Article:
TV's Joe Mahon: I thought I was losing my daughter
One of Northern Ireland's best-loved broadcasters has spoken for the first time about his daughter's brush with death when she was diagnosed with a rare form of cancer.
Joe Mahon, known to viewers across the country as the host of Lesser Spotted Ulster, revealed his heartache after doctors told him he was likely to lose his daughter Emma when she was diagnosed with non-Hodgkin's lymphoma.
But in an emotional interview with the Belfast Telegraph Joe said Emma was his hero after she battled back to good health.
Joe, who is married to Phil, has become a household name through his extensive local knowledge which has made the long-running UTV series a hit with viewers.
But away from the cameras he has battled near-tragedy. His eldest daughter Emma, who works alongside him on Lesser Spotted Ulster, was at university in Manchester when she fell ill.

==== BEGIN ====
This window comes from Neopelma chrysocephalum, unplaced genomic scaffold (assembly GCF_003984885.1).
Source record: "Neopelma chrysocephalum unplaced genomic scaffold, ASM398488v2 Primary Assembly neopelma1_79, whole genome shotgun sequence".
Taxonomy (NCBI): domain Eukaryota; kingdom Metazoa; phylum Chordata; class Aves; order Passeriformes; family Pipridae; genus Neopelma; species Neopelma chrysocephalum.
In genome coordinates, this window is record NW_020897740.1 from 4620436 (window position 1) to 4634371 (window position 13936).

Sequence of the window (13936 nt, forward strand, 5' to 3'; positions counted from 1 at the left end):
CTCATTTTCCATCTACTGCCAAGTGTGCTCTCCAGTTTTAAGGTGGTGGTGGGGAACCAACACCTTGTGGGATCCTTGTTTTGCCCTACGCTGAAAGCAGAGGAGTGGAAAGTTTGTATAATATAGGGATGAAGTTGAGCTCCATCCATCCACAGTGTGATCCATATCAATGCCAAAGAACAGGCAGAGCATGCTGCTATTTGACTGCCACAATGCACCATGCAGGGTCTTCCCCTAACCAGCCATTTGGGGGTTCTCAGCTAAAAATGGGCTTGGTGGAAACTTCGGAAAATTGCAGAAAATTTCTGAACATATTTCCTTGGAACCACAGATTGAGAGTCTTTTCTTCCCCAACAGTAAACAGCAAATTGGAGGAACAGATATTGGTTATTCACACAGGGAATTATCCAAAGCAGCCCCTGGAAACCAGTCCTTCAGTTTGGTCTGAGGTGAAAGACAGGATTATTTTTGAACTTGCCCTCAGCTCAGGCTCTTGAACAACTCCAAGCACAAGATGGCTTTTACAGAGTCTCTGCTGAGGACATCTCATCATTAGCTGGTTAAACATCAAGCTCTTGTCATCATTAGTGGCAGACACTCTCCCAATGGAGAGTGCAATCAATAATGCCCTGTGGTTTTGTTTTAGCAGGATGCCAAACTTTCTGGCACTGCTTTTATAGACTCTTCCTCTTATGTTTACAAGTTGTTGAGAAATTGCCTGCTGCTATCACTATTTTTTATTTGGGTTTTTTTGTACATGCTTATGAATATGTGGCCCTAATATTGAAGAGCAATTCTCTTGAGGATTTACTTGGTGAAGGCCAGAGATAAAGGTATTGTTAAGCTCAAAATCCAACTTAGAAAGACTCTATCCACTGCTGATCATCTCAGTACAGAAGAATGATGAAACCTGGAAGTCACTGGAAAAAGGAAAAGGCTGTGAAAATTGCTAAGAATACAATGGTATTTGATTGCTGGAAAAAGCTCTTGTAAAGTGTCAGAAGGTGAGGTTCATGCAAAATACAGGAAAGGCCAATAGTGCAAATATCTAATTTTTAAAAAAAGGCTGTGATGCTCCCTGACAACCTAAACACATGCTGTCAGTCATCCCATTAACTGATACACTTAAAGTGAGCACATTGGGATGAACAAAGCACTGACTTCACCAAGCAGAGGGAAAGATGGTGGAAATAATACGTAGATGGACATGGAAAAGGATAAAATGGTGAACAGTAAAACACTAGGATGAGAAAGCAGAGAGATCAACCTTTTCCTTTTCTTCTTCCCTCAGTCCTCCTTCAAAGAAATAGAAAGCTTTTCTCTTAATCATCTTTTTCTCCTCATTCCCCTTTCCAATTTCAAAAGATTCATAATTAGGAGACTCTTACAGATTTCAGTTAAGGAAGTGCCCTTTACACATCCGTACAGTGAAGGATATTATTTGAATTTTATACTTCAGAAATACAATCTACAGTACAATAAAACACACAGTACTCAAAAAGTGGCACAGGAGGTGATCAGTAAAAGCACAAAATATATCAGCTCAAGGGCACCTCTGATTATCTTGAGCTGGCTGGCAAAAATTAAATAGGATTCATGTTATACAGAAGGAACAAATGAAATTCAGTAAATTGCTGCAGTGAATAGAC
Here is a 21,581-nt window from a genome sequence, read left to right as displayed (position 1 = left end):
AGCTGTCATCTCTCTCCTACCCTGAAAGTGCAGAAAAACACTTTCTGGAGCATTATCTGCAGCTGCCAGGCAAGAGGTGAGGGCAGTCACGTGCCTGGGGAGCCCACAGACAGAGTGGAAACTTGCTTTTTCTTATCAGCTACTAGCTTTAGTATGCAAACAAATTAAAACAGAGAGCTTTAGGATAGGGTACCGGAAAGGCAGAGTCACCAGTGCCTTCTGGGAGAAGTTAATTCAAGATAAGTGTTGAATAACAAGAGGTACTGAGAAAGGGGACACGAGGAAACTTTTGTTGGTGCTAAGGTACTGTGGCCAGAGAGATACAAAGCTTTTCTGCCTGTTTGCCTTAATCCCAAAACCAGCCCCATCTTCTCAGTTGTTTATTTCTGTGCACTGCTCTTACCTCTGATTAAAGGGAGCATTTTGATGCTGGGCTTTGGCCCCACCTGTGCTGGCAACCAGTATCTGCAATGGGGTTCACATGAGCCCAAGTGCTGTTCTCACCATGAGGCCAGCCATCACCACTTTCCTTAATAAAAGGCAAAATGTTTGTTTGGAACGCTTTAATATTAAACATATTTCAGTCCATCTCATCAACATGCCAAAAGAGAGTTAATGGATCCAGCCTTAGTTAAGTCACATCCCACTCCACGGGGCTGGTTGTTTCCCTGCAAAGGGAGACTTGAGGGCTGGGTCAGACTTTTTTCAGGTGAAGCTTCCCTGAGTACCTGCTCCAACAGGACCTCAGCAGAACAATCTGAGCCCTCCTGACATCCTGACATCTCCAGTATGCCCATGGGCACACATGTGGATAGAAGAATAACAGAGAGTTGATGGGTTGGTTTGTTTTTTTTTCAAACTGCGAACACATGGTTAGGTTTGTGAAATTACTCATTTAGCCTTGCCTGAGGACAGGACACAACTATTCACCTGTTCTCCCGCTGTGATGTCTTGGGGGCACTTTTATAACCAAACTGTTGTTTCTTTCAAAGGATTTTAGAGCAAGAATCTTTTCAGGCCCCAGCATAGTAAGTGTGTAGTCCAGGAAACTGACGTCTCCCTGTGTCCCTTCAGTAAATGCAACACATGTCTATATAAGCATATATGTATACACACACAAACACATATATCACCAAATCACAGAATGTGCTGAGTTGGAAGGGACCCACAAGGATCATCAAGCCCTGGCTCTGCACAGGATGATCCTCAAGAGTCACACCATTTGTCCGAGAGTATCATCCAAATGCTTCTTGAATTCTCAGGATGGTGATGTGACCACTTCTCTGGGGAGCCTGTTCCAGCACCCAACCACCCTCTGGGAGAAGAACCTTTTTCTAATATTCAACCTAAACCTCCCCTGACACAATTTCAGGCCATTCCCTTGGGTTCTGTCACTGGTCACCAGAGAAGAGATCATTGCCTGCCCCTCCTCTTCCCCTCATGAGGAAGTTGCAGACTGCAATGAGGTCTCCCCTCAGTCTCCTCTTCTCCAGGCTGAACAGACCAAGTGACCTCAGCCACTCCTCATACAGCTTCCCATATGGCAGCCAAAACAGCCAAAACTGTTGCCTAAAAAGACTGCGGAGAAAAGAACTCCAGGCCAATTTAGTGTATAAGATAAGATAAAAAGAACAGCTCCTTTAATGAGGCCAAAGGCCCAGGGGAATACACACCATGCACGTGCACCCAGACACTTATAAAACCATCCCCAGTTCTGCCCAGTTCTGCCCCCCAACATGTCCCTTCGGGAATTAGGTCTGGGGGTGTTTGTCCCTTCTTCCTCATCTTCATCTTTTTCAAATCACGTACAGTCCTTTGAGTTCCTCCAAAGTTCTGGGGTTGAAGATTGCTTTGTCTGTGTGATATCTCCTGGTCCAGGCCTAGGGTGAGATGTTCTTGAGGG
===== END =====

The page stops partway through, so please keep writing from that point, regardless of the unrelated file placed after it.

Joe says: “She wasn’t well at all and we discovered she had non-Hodgkin’s lymphoma.
“She had two years of treatment and we thought we’d lost her twice. The doctors said ‘Sorry, you may lose your daughter.’ She was in and out of hospital.
“She likes music and remembers meeting a girlfriend of one of the lads from Ash, in a waiting room once, and the girl being of great comfort to her. She had been through something similar.”
Emma was eventually given stem cell treatment and recovered.
Joe adds: “She wasn’t in great health and she was very listless for a while, but she gradually recovered. It’s not something I talk about much, but she’s fairly laid back about it. She is one of my heroes, to have gone through all that and come out the other side.”
Joe also talks about how he has struggled to come to terms with the loss of his friend, broadcasting legend Gerry Anderson.
He says: “I spoke to Gerry a couple of weeks before he died — he had no intention of leaving the scene. Some people, even when they’re terminally ill, don’t.
“I miss him. I always listened to him in the car, travelling round. It’s very hard to get used to him not being there. Very difficult to come to terms with.”